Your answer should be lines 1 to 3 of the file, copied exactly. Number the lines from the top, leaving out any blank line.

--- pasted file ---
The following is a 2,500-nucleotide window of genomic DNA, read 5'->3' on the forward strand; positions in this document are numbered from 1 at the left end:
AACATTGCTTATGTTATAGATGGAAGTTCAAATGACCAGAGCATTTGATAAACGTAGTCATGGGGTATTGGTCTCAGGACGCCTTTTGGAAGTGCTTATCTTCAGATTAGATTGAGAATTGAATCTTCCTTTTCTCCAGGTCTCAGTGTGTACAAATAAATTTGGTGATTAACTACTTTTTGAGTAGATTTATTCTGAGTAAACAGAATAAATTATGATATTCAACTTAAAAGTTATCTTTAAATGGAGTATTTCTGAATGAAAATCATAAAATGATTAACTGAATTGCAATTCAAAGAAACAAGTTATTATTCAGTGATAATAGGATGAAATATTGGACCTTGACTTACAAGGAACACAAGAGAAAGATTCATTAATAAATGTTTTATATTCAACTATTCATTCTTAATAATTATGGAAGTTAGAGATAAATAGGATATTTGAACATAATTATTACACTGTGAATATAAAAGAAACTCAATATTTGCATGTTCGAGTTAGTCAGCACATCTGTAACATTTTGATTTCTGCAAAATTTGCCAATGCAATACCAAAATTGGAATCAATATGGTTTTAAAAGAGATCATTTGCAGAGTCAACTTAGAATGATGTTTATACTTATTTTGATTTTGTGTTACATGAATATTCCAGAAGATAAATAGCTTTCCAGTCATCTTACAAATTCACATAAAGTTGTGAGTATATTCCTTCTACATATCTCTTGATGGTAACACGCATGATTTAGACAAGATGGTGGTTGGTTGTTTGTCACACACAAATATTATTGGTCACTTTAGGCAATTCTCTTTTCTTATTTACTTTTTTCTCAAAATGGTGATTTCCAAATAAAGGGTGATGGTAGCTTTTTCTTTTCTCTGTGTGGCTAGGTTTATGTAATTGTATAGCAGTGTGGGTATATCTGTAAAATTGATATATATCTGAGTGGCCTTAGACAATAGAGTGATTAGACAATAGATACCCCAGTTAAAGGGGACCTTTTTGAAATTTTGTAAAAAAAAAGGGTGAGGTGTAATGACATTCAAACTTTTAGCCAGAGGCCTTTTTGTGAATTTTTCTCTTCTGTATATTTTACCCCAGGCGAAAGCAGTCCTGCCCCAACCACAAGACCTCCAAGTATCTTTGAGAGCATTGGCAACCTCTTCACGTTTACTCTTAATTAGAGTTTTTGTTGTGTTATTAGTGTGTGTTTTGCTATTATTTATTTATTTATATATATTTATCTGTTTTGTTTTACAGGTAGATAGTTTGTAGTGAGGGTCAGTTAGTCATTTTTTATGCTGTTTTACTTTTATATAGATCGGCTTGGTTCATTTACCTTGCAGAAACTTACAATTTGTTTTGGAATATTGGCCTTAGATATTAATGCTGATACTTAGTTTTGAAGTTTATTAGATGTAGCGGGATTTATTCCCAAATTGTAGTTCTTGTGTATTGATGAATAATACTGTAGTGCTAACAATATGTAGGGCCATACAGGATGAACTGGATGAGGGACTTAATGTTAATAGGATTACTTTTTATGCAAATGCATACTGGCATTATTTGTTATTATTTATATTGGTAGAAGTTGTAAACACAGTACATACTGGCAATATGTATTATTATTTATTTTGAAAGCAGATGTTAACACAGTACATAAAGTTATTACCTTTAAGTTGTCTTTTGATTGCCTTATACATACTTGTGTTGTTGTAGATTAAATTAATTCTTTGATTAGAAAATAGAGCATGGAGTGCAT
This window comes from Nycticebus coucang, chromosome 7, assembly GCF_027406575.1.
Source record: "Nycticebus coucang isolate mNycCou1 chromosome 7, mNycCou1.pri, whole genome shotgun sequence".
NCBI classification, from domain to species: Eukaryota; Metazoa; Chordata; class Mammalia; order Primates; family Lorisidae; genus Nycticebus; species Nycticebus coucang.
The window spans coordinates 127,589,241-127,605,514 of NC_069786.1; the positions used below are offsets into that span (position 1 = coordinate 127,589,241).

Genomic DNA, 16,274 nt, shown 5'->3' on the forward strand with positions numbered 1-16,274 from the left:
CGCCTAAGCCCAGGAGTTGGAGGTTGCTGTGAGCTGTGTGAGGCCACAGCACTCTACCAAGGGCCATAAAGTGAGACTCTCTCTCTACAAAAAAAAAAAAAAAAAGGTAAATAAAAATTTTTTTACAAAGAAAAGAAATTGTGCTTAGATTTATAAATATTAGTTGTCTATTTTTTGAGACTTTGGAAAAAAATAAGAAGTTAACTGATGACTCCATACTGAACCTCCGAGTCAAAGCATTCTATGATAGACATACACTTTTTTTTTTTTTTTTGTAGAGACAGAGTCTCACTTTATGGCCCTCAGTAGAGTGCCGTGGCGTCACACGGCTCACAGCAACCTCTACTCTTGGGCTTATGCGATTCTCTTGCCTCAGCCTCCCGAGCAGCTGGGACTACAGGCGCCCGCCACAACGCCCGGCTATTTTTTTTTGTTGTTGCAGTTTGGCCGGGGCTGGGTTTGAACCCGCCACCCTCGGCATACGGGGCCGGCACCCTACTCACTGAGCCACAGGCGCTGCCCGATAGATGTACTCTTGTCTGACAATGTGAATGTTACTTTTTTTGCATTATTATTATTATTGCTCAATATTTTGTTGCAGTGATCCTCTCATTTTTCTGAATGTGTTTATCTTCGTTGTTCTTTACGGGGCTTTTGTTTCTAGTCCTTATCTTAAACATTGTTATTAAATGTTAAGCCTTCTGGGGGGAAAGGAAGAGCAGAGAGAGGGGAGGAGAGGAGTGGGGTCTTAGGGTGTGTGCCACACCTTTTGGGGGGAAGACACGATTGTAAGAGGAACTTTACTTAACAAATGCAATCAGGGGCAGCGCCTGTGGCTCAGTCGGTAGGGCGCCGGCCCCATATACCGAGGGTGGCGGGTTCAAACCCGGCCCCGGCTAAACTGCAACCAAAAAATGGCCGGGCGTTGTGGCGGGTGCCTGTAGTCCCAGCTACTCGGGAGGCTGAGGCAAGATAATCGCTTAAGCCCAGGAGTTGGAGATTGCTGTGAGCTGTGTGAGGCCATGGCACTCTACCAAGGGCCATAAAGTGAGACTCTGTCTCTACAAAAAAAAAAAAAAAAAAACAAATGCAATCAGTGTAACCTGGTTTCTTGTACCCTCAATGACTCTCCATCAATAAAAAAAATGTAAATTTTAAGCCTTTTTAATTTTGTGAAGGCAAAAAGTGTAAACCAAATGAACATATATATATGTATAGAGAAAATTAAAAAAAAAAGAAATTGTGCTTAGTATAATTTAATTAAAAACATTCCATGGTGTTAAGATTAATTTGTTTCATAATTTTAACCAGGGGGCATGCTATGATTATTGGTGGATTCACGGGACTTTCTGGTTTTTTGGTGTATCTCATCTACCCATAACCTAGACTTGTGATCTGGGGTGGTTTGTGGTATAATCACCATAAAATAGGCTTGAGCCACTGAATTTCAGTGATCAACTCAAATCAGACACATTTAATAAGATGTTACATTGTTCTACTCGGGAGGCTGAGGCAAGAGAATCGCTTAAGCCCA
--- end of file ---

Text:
The following is a 2,500-nucleotide window of genomic DNA, read 5'->3' on the forward strand; positions in this document are numbered from 1 at the left end:
AACATTGCTTATGTTATAGATGGAAGTTCAAATGACCAGAGCATTTGATAAACGTAGTCATGGGGTATTGGTCTCAGGACGCCTTTTGGAAGTGCTTATCTTCAGATTAGATTGAGAATTGAATCTTCCTTTTCTCCAGGTCTCAGTGTGTACAAATAAATTTGGTGATTAACTACTTTTTGAGTAGATTTATTCTGAGTAAACAGAATAAATTATGATATTCAACTTAAAAGTTATCTTTAAATGGAGTATTTCTGAATGAAAATCATAAAATGATTAACTGAATTGCAATTCAAAGAAACAAGTTATTATTCAGTGATAATAGGATGAAATATTGGACCTTGACTTACAAGGAACACAAGAGAAAGATTCATTAATAAATGTTTTATATTCAACTATTCATTCTTAATAATTATGGAAGTTAGAGATAAATAGGATATTTGAACATAATTATTACACTGTGAATATAAAAGAAACTCAATATTTGCATGTTCGAGTTAGTCAGCACATCTGTAACATTTTGATTTCTGCAAAATTTGCCAATGCAATACCAAAATTGGAATCAATATGGTTTTAAAAGAGATCATTTGCAGAGTCAACTTAGAATGATGTTTATACTTATTTTGATTTTGTGTTACATGAATATTCCAGAAGATAAATAGCTTTCCAGTCATCTTACAAATTCACATAAAGTTGTGAGTATATTCCTTCTACATATCTCTTGATGGTAACACGCATGATTTAGACAAGATGGTGGTTGGTTGTTTGTCACACACAAATATTATTGGTCACTTTAGGCAATTCTCTTTTCTTATTTACTTTTTTCTCAAAATGGTGATTTCCAAATAAAGGGTGATGGTAGCTTTTTCTTTTCTCTGTGTGGCTAGGTTTATGTAATTGTATAGCAGTGTGGGTATATCTGTAAAATTGATATATATCTGAGTGGCCTTAGACAATAGAGTGATTAGACAATAGATACCCCAGTTAAAGGGGACCTTTTTGAAATTTTGTAAAAAAAAAGGGTGAGGTGTAATGACATTCAAACTTTTAGCCAGAGGCCTTTTTGTGAATTTTTCTCTTCTGTATATTTTACCCCAGGCGAAAGCAGTCCTGCCCCAACCACAAGACCTCCAAGTATCTTTGAGAGCATTGGCAACCTCTTCACGTTTACTCTTAATTAGAGTTTTTGTTGTGTTATTAGTGTGTGTTTTGCTATTATTTATTTATTTATATATATTTATCTGTTTTGTTTTACAGGTAGATAGTTTGTAGTGAGGGTCAGTTAGTCATTTTTTATGCTGTTTTACTTTTATATAGATCGGCTTGGTTCATTTACCTTGCAGAAACTTACAATTTGTTTTGGAATATTGGCCTTAGATATTAATGCTGATACTTAGTTTTGAAGTTTATTAGATGTAGCGGGATTTATTCCCAAATTGTAGTTCTTGTGTATTGATGAATAATACTGTAGTGCTAACAATATGTAGGGCCATACAGGATGAACTGGATGAGGGACTTAATGTTAATAGGATTACTTTTTATGCAAATGCATACTGGCATTATTTGTTATTATTTATATTGGTAGAAGTTGTAAACACAGTACATACTGGCAATATGTATTATTATTTATTTTGAAAGCAGATGTTAACACAGTACATAAAGTTATTACCTTTAAGTTGTCTTTTGATTGCCTTATACATACTTGTGTTGTTGTAGATTAAATTAATTCTTTGATTAGAAAATAGAGCATGGAGTGCAT
This window comes from Nycticebus coucang, chromosome 7, assembly GCF_027406575.1.